Each of the staff counselors is trained with at least a Master's degree in counseling or social work, is certified nationally by the respective certification board and is either licensed or license-eligible in the state of Connecticut. The Counseling Center also serves as a training site for area colleges and universities and uses interns as counselors-in-training under close supervision. We are experienced in working with your medical doctor, psychiatrists or therapist from home, should the need occur.
- Can your staff prescribe medication?
No, medication can only be prescribed by a psychiatric nurse (APRN) and other medical personnel. Sacred Heart University does provide a psychiatric nurse (APRN) for full-time undergraduate students. In order to meet with the psychiatric nurse (APRN), the student must first set up an appointment with a staff counselor for evaluation.
- Do the counselors specialize in any specific problems or treatments?
Every counselor at the Counseling Center is trained and experienced in dealing with issues related to mental health, personal development and relationship issues. Of note, Janice Kessler has received specialized training in alcohol and drug addiction and that is the issue she works with. Janice does not see general counseling clients.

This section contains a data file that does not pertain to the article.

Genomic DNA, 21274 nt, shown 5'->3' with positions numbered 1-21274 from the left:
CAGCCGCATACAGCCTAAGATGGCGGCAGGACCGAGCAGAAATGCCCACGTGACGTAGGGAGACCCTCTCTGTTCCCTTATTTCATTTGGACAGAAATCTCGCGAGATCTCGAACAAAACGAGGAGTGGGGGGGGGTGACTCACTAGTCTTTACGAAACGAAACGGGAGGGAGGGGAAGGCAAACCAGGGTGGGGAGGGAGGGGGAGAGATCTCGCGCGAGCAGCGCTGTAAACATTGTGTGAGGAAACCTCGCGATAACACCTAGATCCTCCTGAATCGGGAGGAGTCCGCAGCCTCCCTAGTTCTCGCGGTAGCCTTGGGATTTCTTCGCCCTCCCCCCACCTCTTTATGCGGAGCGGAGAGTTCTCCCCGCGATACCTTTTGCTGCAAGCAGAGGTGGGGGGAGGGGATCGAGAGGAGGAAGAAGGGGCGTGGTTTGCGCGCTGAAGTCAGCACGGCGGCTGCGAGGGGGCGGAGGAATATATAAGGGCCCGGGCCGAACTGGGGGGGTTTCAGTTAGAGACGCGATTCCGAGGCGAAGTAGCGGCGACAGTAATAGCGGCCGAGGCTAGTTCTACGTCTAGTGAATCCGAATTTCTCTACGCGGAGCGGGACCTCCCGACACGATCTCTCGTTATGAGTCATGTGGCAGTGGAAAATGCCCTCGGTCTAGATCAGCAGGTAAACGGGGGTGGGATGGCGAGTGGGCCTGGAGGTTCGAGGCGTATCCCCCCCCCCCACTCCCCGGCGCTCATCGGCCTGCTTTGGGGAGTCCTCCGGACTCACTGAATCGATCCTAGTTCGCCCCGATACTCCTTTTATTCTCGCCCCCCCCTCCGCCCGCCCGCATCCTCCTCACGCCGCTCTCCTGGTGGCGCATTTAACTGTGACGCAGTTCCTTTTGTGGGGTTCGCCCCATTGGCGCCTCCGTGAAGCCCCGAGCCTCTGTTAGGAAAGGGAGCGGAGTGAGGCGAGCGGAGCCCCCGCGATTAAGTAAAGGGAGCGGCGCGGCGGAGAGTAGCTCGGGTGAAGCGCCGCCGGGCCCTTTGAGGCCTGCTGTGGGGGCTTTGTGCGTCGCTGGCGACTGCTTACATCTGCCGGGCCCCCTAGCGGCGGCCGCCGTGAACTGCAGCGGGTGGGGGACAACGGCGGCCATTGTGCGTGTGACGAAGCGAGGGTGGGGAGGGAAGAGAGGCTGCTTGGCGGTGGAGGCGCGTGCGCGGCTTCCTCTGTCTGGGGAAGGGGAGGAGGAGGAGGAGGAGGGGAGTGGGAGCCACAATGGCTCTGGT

- How will counseling help me?
The staff at the Counseling Center perceives students' problems and issues as developmental glitches and not mental illness, per se. There are several different forms of counseling. The counselor will practice the form that is best for you and your problem. You do have a right to know about the process, objectives, goals and expected outcome. It is both your right and your responsibility to understand the counseling process fully and to receive a clear and comprehensive explanation. Our staff also perceives counseling as one aspect of holistic well-being. If you exercise, eat right and get frequent checkups for physical health, why not seek counseling as a way to nurture your emotional/psychological health as well? We do want to stress that personal counseling involves a commitment. We encourage you to keep all appointments scheduled with your counselor. If you cannot make your appointment, please call the Counseling Center at 203-371-7955. Other students may be waiting for an appointment and your time slot may be used productively.